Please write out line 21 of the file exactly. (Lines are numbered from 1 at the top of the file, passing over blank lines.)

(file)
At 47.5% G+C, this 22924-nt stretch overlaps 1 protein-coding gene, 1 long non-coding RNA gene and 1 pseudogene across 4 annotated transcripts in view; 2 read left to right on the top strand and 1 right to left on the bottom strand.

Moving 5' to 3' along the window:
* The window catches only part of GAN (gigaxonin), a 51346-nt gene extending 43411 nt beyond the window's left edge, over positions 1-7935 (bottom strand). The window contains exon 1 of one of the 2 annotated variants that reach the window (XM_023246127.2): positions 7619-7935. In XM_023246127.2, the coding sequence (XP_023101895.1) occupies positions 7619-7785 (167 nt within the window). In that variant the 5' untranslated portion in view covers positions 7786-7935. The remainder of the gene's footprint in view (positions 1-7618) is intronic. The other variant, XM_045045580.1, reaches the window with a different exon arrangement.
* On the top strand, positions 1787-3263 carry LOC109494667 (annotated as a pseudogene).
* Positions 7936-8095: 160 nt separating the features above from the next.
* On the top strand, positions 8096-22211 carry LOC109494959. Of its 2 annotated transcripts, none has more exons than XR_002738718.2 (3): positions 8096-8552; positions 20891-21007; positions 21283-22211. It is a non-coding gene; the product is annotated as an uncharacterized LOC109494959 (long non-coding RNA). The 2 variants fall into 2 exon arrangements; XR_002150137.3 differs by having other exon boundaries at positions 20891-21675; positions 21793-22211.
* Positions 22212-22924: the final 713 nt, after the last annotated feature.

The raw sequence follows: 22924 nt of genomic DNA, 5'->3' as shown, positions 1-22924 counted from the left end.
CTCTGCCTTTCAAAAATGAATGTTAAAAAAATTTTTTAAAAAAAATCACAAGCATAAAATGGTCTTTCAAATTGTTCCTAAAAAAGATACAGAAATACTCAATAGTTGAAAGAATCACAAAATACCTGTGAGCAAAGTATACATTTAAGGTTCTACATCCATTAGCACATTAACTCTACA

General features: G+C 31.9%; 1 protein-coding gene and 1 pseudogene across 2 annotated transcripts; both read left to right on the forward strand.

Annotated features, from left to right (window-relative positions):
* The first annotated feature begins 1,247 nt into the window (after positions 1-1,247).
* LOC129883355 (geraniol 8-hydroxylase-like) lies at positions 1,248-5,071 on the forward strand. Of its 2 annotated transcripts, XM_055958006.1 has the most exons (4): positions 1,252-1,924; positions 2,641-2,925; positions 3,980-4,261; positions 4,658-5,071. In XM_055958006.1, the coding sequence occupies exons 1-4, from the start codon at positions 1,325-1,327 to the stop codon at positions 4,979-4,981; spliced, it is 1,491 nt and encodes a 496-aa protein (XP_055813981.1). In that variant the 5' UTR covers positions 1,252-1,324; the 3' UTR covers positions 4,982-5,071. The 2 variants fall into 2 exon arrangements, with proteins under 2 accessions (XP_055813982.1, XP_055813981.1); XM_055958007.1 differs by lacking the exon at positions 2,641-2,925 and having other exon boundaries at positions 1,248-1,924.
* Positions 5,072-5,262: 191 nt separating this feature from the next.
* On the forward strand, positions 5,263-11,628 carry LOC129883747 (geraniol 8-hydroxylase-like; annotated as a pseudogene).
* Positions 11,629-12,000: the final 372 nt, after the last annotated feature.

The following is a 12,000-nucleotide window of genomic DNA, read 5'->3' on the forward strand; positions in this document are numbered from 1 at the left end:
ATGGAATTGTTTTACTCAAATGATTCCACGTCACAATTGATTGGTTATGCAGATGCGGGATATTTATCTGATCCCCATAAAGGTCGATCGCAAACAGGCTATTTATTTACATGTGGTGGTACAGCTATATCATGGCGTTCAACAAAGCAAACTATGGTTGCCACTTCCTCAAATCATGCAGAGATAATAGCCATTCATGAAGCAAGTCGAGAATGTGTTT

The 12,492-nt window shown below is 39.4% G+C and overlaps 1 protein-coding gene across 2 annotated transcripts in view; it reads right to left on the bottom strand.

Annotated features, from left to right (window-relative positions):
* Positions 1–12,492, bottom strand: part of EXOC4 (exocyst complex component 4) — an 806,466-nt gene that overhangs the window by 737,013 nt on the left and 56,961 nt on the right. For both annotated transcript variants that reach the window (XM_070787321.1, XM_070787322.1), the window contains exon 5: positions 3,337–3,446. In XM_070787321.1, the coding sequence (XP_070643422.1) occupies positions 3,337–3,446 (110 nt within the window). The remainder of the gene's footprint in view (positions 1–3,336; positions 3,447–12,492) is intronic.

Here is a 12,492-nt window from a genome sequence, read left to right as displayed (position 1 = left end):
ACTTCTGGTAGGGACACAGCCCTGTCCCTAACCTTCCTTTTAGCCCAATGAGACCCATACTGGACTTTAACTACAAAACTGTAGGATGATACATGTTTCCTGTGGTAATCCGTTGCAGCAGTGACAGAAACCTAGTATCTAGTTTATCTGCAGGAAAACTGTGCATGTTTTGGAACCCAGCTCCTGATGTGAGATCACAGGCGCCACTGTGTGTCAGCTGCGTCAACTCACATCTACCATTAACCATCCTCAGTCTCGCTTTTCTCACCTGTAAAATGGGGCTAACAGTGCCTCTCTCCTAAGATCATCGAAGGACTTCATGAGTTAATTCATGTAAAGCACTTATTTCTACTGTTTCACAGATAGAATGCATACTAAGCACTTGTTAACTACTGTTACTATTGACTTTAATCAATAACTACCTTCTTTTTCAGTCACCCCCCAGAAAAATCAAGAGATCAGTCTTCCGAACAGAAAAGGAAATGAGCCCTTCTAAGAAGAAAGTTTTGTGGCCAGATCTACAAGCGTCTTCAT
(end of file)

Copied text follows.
* Positions 1–12,492, bottom strand: part of EXOC4 (exocyst complex component 4) — an 806,466-nt gene that overhangs the window by 737,013 nt on the left and 56,961 nt on the right. For both annotated transcript variants that reach the window (XM_070787321.1, XM_070787322.1), the window contains exon 5: positions 3,337–3,446. In XM_070787321.1, the coding sequence (XP_070643422.1) occupies positions 3,337–3,446 (110 nt within the window). The remainder of the gene's footprint in view (positions 1–3,336; positions 3,447–12,492) is intronic.